This was the breakthrough of E-Sports, and since Starcraft, Counter-Strike, and Unreal, the trend has been rising. Not until Halo, CoD, and Starcraft 2 did the scene explode with the force of a nuclear missle.
And now, we are in 2012. Is it the end of the world, or just the beginning of a new one, where athletes are replaced by gamers, as technology has taken the forefront in life over physical activity? Will talk at the office over the game last night be replaced with topics such as "Did you see that sticky? xXDarkxRangerXx got fuckin' ROFLSTOMPED*TM*!" and "Man that flag capture was the game changer. Came outta no where!" I really hope so.
Husky talked about it in his video, but I will reinstate it for those who don't want to sit for 40 minutes listening to him ramble. How can we, the newest community of pseudo-athletes, support the E-Sport movement? Lets go through some options!
Play your game of choice with one objective: Get better. When you are not working, studying, fucking (Yea right), eating, or sleeping, play. Play that game until you need to buy a new copy because your disk is all used up. Watch the matches you played that day at the end of the session if your game allows such things and learn what you did wrong so you can fix the problem. Sign up for cups, use the forums, and scream from the mountain tops that you are a gamer. In the process, all of your friends, family, lovers, co-workers and associates, peers... They will know what you are doing. They will say to themselves "Huh. Wants to go pro? Maybe I should check this out, sounds pretty cool." They will hit up youtube, and give the casters of said game much needed support. That leads me to the next way to support E-Sports.
Yea. Its a big deal.
Watch your game(s) of choice! If you are not a serious player, or if the life-style of a pro isn't what you want, watching is just as important, if not *more* important. What use is having an eclectic blend of players if there is no one to watch them pull crazy shit in-game? Watch with a friend, your partner, family, hell watch with your cat. He doesn't give a shit, as long as you pet him while you watch your favorite player pwning fuckers. Youtube is the best way to watch such events. All the casters have twitters, facebooks, that shit: They will let you know when events are going live on a stream or a cast has been recorded for viewing on youtube. Even if you prefer one caster over another, follow them all! You never know when a crazy event is happening that your favorite isn't covering.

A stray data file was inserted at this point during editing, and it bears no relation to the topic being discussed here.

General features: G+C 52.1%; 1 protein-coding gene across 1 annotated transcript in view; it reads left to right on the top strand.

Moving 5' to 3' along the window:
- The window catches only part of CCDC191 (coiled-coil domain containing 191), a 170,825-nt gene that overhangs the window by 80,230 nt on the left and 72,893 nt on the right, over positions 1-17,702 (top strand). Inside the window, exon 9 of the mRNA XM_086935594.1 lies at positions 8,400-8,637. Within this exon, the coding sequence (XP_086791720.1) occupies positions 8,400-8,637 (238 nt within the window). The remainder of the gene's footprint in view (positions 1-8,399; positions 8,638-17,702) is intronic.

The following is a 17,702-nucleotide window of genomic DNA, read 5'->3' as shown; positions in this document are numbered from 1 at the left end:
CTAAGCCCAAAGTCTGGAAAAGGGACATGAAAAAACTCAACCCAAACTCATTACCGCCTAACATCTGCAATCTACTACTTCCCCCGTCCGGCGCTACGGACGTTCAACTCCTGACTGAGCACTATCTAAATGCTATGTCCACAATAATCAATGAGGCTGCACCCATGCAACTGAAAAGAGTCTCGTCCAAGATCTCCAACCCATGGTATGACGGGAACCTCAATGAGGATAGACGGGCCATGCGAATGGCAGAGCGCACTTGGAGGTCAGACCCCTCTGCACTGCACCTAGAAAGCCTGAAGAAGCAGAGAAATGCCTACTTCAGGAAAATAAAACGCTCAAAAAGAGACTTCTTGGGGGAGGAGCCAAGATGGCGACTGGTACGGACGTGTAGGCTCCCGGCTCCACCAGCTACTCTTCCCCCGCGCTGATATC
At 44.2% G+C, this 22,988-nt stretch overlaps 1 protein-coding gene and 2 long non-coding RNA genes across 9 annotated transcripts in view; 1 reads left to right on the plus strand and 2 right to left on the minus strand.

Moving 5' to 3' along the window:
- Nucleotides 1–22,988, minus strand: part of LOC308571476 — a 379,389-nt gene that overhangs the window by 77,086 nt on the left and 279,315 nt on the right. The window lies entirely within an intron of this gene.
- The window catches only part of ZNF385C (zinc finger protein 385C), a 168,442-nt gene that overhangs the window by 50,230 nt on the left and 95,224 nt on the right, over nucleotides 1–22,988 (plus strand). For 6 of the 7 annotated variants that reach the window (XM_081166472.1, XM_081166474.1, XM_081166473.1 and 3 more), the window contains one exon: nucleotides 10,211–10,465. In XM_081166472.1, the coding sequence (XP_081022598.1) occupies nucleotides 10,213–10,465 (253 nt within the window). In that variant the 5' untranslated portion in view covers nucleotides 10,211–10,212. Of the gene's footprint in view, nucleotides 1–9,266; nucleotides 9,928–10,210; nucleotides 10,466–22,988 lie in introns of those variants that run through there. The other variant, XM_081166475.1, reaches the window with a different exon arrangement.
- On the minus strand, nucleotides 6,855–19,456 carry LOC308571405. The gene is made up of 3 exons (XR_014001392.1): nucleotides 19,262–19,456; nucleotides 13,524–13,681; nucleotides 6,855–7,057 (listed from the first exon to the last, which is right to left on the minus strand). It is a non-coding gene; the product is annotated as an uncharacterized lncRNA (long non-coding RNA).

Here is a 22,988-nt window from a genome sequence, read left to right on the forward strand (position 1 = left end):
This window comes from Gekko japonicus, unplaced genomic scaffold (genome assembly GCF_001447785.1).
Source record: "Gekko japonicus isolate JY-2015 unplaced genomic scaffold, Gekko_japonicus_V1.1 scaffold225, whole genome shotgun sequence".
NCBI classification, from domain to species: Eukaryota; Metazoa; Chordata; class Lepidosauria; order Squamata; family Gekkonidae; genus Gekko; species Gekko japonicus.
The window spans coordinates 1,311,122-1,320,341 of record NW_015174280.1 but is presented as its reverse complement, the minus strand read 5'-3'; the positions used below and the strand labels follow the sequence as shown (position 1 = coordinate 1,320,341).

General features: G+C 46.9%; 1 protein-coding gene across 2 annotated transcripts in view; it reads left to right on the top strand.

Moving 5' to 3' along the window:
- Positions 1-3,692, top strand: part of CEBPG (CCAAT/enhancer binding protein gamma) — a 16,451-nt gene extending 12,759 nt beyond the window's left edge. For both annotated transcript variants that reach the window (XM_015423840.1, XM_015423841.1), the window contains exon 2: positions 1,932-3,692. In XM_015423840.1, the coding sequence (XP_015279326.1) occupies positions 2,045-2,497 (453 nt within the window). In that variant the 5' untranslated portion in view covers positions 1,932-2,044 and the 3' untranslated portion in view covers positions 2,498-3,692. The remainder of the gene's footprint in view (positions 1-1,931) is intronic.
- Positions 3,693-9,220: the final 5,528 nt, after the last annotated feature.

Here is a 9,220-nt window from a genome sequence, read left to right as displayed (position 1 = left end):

Tell your friends! Shit, if you are a gamer, more than likely your friends are too. Heres an idea: The next time MLG is happening, throw a party not unlike a Super Bowl party. Get refreshments, set up your PC to play on the plasma screen you have going, and watch some fuckin' games! If you have that "reluctant dragon" friend (You know who I'm talking about), get beer. That guy loves beer, and with it, loves everything else. Chances are, after the event, your friends will want to know the next time its happening, and if they don't ask you, they will find out via interwebz, finding even more games to watch, and becoming a fan. The effect will snowball, trust me!